The Ice Conditions will determine the sailing plan, either the North or AROUND Spitsbergen Itinerary. The chances that we can complete a full Spitsbergen Circumnavigation (based on our experiences from 1992 until 2010) are about, 20% in the first half of July, 55% in the second half of July, 90% in the first half of August, 95% in the second half of August. In case we can not complete a full circumnavigation we will mostly resort to a program in Northeast or Southeast Spitsbergen.
Arrive in Longyearbyen, the administrative capital of the Spitsbergen archipelago of which West Spitsbergen is the largest island. Before embarking there is an opportunity to stroll around this former mining town, whose parish church and Polar Museum are well worth visiting, while in the surrounds of Longyearbyen, more than 100 species of plant have been recorded. In the early evening the ship will sail out of Isfjorden.
On the offshore island of Ytre Norskøya, we visit a 17th century Dutch whaling site, whose large graveyard is a reminder of the hardships and dangers of life here at that time. The island’s bird life is prolific, with colonies of Little Auk, Black Guillemot, Brünnich’s Guillemot, Puffin and Arctic Skua accessible to visitors. Eastwards, we visit Raudfjord on the north coast of West Spitsbergen, a beautiful fjord dominated by spectacular glaciers and favoured by Ringed and Bearded Seal. The cliffs and shoreline of the fjord also support thriving seabird colonies. In the evening we will sail by the island of Moffen where a big herd of Walrus can be found.
We sail through Beverleysundet named by Parry in 1827 and also sailed by the Swedish-Russian Arc-of-Meridian Expedition in 1898. Today we will reach our northernmost point at Phippsøya, in the Seven Islands north of Nordaustlandet. Here we will be at 81 degrees north, just 540 miles from the geographic North Pole. Polar Bear inhabit this region, along with Ivory Gull.
We push east to reach the area of Nordaustlandet, where the Nobile expedition drifted around in 1928 and where the Italian Sora tried to come to the rescue. There we hope to get to Alpinøya, reached by Sora in 1928, and then to the mouth of Finn Malmgrenfjord, and Albertinibukta and to climb Soraberget (205 M) from where we have a fantastic view on the icecap of Nordaustlandet. Alternatively we will land at Storøya, where again we may meet a group of Walrus.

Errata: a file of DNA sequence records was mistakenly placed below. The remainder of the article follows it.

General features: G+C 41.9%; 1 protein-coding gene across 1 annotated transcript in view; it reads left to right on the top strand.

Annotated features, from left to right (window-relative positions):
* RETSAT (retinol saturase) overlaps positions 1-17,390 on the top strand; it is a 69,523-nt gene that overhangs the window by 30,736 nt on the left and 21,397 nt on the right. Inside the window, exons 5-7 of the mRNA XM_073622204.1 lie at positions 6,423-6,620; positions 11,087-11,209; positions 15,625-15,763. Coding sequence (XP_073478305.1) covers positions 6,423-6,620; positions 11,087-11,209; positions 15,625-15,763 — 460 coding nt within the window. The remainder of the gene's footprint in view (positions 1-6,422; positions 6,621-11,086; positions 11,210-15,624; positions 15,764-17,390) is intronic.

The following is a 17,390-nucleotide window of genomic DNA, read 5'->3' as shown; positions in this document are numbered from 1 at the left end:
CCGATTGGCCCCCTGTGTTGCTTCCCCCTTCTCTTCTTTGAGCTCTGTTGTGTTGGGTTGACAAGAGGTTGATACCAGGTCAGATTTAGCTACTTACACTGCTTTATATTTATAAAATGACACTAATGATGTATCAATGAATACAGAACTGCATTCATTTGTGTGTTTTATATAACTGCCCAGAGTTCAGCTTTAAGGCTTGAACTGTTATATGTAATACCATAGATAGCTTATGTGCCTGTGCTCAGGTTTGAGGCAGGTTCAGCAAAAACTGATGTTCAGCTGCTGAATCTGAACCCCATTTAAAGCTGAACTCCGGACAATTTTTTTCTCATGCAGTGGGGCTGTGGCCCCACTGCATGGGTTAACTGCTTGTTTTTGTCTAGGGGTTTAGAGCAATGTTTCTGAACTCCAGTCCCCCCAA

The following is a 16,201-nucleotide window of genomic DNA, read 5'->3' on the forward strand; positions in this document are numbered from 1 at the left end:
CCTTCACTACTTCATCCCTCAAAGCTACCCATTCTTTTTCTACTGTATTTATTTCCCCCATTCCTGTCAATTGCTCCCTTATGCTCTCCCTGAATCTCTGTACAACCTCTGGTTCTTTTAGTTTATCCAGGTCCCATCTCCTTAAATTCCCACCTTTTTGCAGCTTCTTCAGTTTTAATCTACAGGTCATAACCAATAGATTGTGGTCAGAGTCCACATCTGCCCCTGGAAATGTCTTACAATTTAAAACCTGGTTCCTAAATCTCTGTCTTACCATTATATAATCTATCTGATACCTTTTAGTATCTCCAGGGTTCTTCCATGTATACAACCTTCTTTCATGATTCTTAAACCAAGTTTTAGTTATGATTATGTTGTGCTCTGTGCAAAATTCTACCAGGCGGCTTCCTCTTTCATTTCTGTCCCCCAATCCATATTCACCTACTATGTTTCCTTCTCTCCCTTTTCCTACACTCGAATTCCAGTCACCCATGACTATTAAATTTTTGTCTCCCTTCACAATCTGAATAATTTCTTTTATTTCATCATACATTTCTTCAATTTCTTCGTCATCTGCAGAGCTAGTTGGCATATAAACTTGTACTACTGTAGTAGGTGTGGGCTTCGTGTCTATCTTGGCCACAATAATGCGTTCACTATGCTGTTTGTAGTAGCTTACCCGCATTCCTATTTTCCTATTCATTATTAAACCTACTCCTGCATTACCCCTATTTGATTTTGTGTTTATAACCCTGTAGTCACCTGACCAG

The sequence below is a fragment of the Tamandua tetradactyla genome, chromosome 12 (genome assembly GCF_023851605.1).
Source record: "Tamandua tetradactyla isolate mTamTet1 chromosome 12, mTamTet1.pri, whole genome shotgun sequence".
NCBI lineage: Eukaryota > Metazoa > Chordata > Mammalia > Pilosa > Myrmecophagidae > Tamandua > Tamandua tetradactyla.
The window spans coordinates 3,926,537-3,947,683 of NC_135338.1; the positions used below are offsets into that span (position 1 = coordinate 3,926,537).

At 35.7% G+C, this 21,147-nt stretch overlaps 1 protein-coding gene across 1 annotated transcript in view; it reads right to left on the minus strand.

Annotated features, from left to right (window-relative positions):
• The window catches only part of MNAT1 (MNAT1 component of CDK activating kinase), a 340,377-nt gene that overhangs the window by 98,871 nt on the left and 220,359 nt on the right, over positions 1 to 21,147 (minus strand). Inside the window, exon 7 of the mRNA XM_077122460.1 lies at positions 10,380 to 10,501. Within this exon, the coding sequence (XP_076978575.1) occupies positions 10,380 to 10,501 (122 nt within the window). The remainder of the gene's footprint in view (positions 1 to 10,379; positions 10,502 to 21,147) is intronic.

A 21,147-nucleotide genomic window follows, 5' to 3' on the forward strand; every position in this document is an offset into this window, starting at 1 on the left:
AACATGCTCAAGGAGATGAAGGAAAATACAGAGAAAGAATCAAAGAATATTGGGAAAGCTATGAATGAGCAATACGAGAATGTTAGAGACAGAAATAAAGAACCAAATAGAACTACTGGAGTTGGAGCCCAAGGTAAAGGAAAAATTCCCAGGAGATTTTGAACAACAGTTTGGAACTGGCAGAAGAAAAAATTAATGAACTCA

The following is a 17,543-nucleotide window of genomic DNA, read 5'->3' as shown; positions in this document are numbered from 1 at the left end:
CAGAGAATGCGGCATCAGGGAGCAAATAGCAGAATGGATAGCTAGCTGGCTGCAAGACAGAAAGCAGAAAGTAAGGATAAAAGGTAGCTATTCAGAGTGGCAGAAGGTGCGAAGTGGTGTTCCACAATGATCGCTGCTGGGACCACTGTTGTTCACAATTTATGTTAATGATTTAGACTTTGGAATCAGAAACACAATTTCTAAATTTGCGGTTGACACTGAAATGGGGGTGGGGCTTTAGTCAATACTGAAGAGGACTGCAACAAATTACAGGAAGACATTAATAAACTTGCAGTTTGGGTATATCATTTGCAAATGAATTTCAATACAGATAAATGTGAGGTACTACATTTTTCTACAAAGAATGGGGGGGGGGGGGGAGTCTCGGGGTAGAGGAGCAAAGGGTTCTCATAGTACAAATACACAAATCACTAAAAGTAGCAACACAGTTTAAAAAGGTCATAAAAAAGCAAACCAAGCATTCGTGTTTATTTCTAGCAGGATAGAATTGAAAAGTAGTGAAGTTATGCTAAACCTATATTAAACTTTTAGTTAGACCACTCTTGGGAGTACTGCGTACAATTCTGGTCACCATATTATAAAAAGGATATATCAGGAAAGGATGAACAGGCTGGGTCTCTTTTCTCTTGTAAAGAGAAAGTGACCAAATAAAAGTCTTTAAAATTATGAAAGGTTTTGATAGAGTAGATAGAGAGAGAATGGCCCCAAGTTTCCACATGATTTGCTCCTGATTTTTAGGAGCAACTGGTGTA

Today we hope to get to the rarely visited Kvitøya farthest to the east, close to the Russian territory. The island is dominated by an icecap, which leaves a small area bare of ice and snow. We will land at the western tip at Andréneset, where the Swedish explorer André and his companions perished in 1898. We will also try to get to Kraemerpynten in the east, where an enormous group of Walrus resides.
South of Nordaustlandet we will try to land at Isispynten a Nunatak area surrounded by glaciers. Later we sail along the front of the Brasvell Glacier, the longest glacier front in Spitsbergen. In Olga Strait we have chances to spot the elusive Greenland Whale.
We will sail through the seldom visited area of Kong Karls Land, which is a Polar Bear reserve, where we are not allowed to land, but where we can make a zodiac cruise. Alternatively we land in Blafjordflya at the east side of Edgeöya, a vast tundra area with a lot of reindeer.
In Freemansundet we plan to land at Sundneset on the island of Barentsøya to visit an old trapper's hut and then take a brisk walk across the tundra in search of Spitsbergen Reindeer and Barnacle Goose. Later we cruise south to Diskobukta on the west side of Edgeøya. After a Zodiac cruise through the shallow bay, we land on a beach littered with whale bones and tree trunks, which have drifted here from Siberia. We can also climb to the rim of a narrow gully which is inhabited by thousands of Kittiwake, together with Black Guillemot and piratical Glaucous Gull. During the breeding season, the base of the cliffs is patrolled by Arctic Fox and Polar Bear, searching for young birds that have fallen from the nesting ledges.
We start the day quietly cruising the side fjords of the spectacular Hornsund area of southern Spitsbergen, enjoying the scenery of towering mountain peaks. Hornsundtind rises to 1,431m, while Bautaen shows why early Dutch explorers gave the name ‘Spitsbergen’ - pointed mountains - to the island. There are also 14 magnificent glaciers in the area and very good chances of encounters with seals and Polar Bear. We may visit the Polish research station where the friendly staff will give us an insight into their research projects. Behind the station the mountains are home to thousands of pairs of nesting Little Auk.
Today we land on Ahlstrandhalvøya at the mouth of Van Keulenfjorden. Here piles of Beluga skeletons (the Beluga is a small white whale), the remains of 19th century slaughter, are yet another reminder of the consequences of thoughtless exploitation. Fortunately, Beluga were not hunted to the edge of extinction and may still be seen locally. Indeed, there is a good chance that we will come across a pod. Cruising into Recherchefjorden during the afternoon we can explore an area of tundra at the head of the fjord where many reindeer feed.
Return to Longyearbyen and disembark for the transfer to the airport and the flight to Oslo and home.
* Itinerary may be subject to change
|Per Person USD|
Rates Arctic 2014
Polar Bear Special - 83 Degrees North
Photography, Kayak, Snowshoe
All activities and workshops included
Rates are per person, based on twin-share. Single Supplement for twin cabins is 1.7 times the twin rate. Mandatory Emergency Evacuation insurance is required on all trips. There is always a possibility of an added fuel surcharge if marine oil prices raise significantly.